Overall, we view our tab-cel development and regulatory progress to date as acknowledgment of the critical need to find new options to treat patients with this ultrarare and often life-threatening disease.
In parallel, we are continuing to advance our additional programs including ATA188 and ATA190 for multiple sclerosis. We remain on track to present initial Phase 1 safety results for our off-the-shelf, allogeneic ATA188 program at the Congress of the European Academy of Neurology, or EAN, in June of this year with additional efficacy and safety results expected later this year.
In addition, for our next-generation CAR T portfolio, our collaboration of MSK-reported positive Phase 1 clinical results for their mesothelin-targeted CAR T immunotherapy for patients with solid tumors at the 2019 AACR Annual Meeting. Efficacy and safety results presented for patients with malignant pleural mesothelioma will also proceed with a PD-1 checkpoint inhibitor and lymphodepleting chemotherapy exceeded our expectations.
Following administration of a novel mesothelin-targeted CAR T, MSK investigators observed a 72% response rate in the subset of these patients. These data are among the first proof-of-concept results for CAR T to treat solid tumors. And given the strong fit with our next-generation platform, we will prioritize the development of mesothelin. We expect this to be our first CAR T program to enter the clinic with an IND anticipated in 2020. We are also excited for our updated results from the MSK investigator-sponsored mesothelin-targeted CAR T study to be presented at ASCO in June.
I would now like to turn the call over to Dietmar who will provide a more detailed update on our clinical development programs. Dietmar?
Thank you, Isaac, and good morning, everyone. As Isaac mentioned earlier, I would like to provide some additional detail on the status of our ongoing tab-cel Phase 3 studies for patients with EBV+ PTLD. The factors that make this condition challenging to identify and develop patients in clinical studies are similar to other ultrarare and rapidly progressive diseases. For example, the window for patient recruitment during the course of disease progression is short and the overall incidence of the disease requires a substantial number of study sites.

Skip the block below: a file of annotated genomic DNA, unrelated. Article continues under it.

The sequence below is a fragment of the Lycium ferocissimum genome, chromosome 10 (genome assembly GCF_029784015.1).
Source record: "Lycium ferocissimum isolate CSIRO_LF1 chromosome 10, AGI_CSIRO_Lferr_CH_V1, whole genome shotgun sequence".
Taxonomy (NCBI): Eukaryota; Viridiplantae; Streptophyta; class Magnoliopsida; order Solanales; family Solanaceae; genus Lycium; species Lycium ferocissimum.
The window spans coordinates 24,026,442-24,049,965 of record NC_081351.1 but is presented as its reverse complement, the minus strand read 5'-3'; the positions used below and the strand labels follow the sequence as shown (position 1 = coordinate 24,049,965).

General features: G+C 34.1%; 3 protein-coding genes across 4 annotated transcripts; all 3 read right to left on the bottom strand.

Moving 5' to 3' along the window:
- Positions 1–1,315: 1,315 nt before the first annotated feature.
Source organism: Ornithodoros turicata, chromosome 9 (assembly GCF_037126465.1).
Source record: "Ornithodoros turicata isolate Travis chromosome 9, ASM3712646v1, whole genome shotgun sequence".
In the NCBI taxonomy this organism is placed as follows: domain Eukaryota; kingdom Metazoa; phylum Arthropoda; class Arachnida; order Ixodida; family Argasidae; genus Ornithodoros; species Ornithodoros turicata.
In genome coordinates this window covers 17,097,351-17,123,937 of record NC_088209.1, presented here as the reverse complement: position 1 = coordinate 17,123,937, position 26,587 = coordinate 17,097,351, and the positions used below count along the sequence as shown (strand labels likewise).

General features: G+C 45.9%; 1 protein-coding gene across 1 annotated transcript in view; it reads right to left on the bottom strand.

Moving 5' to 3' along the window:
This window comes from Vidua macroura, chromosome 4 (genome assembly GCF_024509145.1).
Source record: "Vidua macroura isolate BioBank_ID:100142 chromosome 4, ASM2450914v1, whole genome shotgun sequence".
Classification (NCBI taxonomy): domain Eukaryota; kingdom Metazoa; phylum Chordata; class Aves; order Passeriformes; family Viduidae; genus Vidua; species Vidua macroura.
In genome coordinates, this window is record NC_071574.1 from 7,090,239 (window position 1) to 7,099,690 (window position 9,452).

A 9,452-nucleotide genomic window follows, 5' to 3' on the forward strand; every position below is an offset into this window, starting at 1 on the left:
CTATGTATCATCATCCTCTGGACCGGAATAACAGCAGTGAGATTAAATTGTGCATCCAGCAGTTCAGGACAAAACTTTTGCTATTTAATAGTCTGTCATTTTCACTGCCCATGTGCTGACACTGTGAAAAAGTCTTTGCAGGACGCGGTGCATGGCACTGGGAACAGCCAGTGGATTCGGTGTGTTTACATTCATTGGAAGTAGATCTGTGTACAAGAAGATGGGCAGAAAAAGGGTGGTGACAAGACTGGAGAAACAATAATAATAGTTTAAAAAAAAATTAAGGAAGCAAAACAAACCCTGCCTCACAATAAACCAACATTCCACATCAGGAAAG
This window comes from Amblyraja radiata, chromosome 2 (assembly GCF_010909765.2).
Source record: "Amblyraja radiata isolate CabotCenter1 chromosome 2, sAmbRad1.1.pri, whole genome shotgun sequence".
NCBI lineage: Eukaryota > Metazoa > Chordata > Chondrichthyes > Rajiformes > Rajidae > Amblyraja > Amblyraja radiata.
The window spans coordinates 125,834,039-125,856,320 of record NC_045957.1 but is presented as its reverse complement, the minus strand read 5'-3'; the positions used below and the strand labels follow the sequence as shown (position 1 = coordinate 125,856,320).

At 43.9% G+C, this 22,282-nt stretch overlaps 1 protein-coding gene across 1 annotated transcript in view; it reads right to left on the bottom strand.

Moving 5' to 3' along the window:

As we advance our tab-cel program, we continue to gain multi-institution clinical experience and new insights about the epidemiology, diagnosis, treatment and prevention of EBV+ PTLD. These insights were not available when we initiated our studies. As an example, there is wide variation of PTLD incident rates depending on many factors in the transplant setting including the transplant type, level of immunosuppression, patient age and local standard of care at the transplant center.
We have gained experience regarding these components during the conduct of our clinical studies based on our work with leading physicians in the area and from interaction with EBV+PTLD patients and their families. At the same time, our experience confirms that the median overall survival in EBV+PTLD patients following a solid organ or allogeneic hematopoietic cell transplant will fail for [ph] rituximab therapy is short, and PTLD is a life-threatening condition with a high unmet medical need.
Median survival in the hematopoietic stem cell transplant, patient population is approximately 50 to 56 days. In the solid organ transplant setting, one year survivor in patients with high-risk rituximab refractory EBV-PTLD is 36% with no patient expected to live beyond two years. We are aggressively addressing enrollment by continuing to open additional sites now with a number of 32 and leveraging our significant thought leader network to identify potential EBV+ PTLD patients as early as possible.